At times, listening to The War on Drugs is like attending a motivational speech while on drugs. You’re lost in the fog for a bit, carried off by churning guitars, synths, and hypnotic drums, and then you register a single line—“Love’s the key to the things that we see,” “Throw the bad away and keep your mind against it,” “Yeah, be the writer of your own story,” “I’m a thousand miles behind / With a million more to climb.” The first time you hear these songs, at least, lines emerge out of context, encouraging you to keep on moving through the dark, amid that swirling haze, practically begging to be dissolved by a solitary “Woo!”
As with previous records, many of the lyrics on The War on Drugs’ new album I Don’t Live Here Anymore are characteristically vague—the kind of lines that can be taken from their original context, the kind onto which listeners can impose their own anxieties, dreams, spiritual defeats. However, there are a few lines on I Don’t Live Here Anymore that bear a certain specificity which takes me back to songs like “Arms Like Boulders” off the group’s first record.
On the title track, when Granduciel sings about seeing Bob Dylan live and dancing to “Desolation Row” (of all songs), it feels like a particular memory. We may have similar ones, but we weren’t there with him. By contrast, later in the song, when Granduciel sings, “We’re all just walkin’ through this darkness on our own,” it is an inclusive we, and we’re back in communal Drugs territory. Lyrically, it’s the kind of thing that needs a riff that can fill stadiums to justify it, and the band doesn’t hold back, as if to say, “We’re not embarrassed to sing at the top of our lungs, nor should you be.” What can I say? When you yoke a platitude to the right riff it feels profound.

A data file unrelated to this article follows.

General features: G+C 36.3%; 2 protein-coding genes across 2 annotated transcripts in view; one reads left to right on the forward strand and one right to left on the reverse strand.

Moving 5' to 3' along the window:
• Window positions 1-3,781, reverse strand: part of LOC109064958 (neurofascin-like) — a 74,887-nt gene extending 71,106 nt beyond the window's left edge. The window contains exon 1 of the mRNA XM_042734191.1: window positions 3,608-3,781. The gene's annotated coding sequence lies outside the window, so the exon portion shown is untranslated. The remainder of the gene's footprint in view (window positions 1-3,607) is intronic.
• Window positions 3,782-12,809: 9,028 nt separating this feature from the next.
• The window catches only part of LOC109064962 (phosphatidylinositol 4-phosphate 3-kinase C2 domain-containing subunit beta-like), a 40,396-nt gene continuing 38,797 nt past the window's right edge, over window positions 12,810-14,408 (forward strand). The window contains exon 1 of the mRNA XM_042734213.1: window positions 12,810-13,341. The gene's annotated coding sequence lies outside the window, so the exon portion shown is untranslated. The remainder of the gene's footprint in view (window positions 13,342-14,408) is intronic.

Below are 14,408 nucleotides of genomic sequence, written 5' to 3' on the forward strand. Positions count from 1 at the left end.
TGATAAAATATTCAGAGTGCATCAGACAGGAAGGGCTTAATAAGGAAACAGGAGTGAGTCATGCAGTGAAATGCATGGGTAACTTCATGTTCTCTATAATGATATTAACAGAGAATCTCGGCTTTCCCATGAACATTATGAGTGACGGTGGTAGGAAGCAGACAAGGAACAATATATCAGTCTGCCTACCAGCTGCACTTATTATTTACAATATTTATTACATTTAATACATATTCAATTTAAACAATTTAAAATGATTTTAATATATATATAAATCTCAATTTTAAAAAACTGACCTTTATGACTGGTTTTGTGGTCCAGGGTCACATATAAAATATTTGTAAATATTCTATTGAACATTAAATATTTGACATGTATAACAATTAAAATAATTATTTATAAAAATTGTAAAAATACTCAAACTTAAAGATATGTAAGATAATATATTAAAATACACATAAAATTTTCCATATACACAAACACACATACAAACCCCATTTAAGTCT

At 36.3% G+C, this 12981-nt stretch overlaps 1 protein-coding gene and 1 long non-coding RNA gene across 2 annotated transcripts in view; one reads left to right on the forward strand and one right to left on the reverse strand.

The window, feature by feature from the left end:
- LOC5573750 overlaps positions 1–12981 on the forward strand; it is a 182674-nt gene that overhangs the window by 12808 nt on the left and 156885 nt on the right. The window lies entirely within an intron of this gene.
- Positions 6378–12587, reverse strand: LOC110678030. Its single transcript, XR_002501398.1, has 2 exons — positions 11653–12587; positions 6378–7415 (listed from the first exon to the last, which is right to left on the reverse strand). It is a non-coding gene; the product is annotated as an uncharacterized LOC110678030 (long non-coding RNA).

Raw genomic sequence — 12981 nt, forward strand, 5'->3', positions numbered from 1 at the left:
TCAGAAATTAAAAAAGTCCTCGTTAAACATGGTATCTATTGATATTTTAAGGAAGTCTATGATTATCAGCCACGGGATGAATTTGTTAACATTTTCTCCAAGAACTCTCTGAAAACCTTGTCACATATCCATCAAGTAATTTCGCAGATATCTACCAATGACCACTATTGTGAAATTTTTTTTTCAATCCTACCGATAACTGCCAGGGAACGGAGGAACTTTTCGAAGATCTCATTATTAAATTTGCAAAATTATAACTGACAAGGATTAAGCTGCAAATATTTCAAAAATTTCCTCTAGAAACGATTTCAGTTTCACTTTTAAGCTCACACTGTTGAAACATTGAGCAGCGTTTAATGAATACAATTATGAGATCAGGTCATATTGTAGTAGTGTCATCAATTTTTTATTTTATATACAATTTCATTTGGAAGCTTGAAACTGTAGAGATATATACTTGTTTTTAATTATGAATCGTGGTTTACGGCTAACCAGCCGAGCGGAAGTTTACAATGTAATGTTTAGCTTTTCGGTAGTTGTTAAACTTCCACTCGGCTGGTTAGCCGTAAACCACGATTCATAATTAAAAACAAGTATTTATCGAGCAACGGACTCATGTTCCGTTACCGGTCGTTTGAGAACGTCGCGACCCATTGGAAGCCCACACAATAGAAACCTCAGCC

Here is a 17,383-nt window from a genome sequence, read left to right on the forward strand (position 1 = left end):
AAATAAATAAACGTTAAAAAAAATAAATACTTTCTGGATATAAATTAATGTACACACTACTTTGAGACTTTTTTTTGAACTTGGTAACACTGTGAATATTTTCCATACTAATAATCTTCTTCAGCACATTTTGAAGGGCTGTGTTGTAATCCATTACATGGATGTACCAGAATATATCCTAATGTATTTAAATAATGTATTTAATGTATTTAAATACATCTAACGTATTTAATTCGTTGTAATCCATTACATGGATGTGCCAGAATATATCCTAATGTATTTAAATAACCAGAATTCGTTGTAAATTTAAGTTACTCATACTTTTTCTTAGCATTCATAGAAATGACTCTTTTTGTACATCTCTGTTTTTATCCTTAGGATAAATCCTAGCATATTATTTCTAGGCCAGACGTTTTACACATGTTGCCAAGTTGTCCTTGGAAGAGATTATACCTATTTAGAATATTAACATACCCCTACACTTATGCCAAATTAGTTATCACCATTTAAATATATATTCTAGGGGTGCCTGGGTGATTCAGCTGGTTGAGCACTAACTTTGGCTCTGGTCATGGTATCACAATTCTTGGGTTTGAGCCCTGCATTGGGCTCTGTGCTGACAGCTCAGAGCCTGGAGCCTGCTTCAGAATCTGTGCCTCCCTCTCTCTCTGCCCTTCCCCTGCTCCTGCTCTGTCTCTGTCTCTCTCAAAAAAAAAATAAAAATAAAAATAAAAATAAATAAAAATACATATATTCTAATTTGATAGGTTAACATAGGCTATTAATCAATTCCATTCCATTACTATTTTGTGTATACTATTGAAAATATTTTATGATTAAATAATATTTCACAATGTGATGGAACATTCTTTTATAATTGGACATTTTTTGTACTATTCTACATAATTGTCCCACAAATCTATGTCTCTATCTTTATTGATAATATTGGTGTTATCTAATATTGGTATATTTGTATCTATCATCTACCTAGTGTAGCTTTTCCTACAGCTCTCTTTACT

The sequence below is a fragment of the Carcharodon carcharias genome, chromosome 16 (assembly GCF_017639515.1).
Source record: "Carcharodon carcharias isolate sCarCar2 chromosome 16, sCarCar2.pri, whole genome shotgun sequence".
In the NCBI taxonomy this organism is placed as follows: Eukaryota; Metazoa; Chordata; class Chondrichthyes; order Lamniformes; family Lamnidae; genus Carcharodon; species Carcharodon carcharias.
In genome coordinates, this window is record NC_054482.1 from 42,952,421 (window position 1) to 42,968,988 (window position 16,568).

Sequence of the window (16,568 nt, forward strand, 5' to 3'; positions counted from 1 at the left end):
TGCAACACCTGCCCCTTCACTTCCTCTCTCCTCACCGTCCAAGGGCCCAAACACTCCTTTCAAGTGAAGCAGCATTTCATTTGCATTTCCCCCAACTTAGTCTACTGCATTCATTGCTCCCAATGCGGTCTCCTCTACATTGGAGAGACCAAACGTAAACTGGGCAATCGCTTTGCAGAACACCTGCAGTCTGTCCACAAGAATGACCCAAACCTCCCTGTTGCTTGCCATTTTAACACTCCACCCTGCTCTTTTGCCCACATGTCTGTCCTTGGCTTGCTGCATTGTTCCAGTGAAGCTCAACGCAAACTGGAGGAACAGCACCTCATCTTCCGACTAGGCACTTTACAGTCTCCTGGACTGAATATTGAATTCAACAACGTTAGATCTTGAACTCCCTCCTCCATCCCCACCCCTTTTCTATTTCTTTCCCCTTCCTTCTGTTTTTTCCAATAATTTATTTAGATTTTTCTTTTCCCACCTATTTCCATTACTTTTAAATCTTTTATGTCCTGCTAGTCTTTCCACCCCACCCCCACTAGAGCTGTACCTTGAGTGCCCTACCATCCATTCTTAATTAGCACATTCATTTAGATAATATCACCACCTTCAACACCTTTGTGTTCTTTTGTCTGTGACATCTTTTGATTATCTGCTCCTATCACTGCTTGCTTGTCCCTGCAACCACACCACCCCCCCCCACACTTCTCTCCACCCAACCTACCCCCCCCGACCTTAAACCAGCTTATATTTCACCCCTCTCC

The quieter moments on this album are every bit as memorable, and they make the giddy highs of the title track, the muscular guitars on “I Don’t Wanna Wait,” and the synth stabs on “Victim” still more thrilling. The stirring ballad “Rings Around My Father’s Eyes” serves as a necessary sonic counterpoint to the title track, and I don’t remember anything as sparse on recent records as the simple strummed guitar, piano chords, stray drums, and vocals with which “Living Proof” opens. Of course, “Living Proof” builds in typical Drugs fashion, and the initial sparseness only makes it all the more affecting when Granduciel leads us to the solo, singing, “I’m rising / And I’m damaged.” Even then, it’s an unhurried solo, one in which you can feel the spaces in between the notes.
As with any The War on Drugs record, the production is immaculate. (To borrow a phrase from former The War on Drugs member Kurt Vile from his great song “Snowflakes Are Dancing,” I’m inclined to call it “Springsteen pristine.”) But there is—if not looseness—some added pliability this time around compared to the meticulousness of Lost in the Dream and A Deeper Understanding. Lost in the Dream may still represent Drugs’ absolute peak, but I’d be disappointed if they didn’t make at least a few tweaks to the formula as they moved along. While I Don’t Live Here Anymore might not have the same beautiful, suffocating atmosphere of Lost in the Dream, the added room to breathe on this record is one of its strengths.
For one, it lifts any and all fog that might have hung about the record’s closing line: “It’s only
some occasional rain.” Granduciel and company know it’s easy to be cynical, to lose faith, but they rarely bring up despair without offering some counter in the following line. They’re rising, they’re damaged; they’re wondering if life is death in slow motion or getting stronger every day; they’re singing about the gray clouds but also the light on the other side. They’re not motivational speakers by any stretch of the imagination, but they are in the business of hope.